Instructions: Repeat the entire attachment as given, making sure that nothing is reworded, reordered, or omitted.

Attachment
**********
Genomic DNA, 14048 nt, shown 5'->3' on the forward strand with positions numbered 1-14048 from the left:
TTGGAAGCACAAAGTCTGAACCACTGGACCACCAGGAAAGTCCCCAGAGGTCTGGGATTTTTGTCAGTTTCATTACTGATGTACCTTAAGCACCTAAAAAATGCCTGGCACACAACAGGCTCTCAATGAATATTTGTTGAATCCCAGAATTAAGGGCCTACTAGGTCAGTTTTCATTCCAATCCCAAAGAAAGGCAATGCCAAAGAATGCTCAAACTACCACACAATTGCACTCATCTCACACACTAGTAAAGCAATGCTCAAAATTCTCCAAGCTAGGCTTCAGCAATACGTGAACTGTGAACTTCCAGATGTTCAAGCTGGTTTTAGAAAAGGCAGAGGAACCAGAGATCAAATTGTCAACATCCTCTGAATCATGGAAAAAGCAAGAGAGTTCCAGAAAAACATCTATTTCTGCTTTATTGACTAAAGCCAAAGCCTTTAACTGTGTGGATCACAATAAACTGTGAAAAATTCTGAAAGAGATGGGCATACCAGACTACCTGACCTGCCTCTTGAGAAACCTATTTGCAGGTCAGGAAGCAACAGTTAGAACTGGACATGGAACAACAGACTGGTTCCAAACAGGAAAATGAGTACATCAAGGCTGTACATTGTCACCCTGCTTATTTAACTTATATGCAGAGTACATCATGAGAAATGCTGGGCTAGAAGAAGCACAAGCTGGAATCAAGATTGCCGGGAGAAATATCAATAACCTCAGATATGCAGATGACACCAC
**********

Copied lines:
Genomic DNA, 14048 nt, shown 5'->3' on the forward strand with positions numbered 1-14048 from the left:
TTGGAAGCACAAAGTCTGAACCACTGGACCACCAGGAAAGTCCCCAGAGGTCTGGGATTTTTGTCAGTTTCATTACTGATGTACCTTAAGCACCTAAAAAATGCCTGGCACACAACAGGCTCTCAATGAATATTTGTTGAATCCCAGAATTAAGGGCCTACTAGGTCAGTTTTCATTCCAATCCCAAAGAAAGGCAATGCCAAAGAATGCTCAAACTACCACACAATTGCACTCATCTCACACACTAGTAAAGCAATGCTCAAAATTCTCCAAGCTAGGCTTCAGCAATACGTGAACTGTGAACTTCCAGATGTTCAAGCTGGTTTTAGAAAAGGCAGAGGAACCAGAGATCAAATTGTCAACATCCTCTGAATCATGGAAAAAGCAAGAGAGTTCCAGAAAAACATCTATTTCTGCTTTATTGACTAAAGCCAAAGCCTTTAACTGTGTGGATCACAATAAACTGTGAAAAATTCTGAAAGAGATGGGCATACCAGACTACCTGACCTGCCTCTTGAGAAACCTATTTGCAGGTCAGGAAGCAACAGTTAGAACTGGACATGGAACAACAGACTGGTTCCAAACAGGAAAATGAGTACATCAAGGCTGTACATTGTCACCCTGCTTATTTAACTTATATGCAGAGTACATCATGAGAAATGCTGGGCTAGAAGAAGCACAAGCTGGAATCAAGATTGCCGGGAGAAATATCAATAACCTCAGATATGCAGATGACACCAC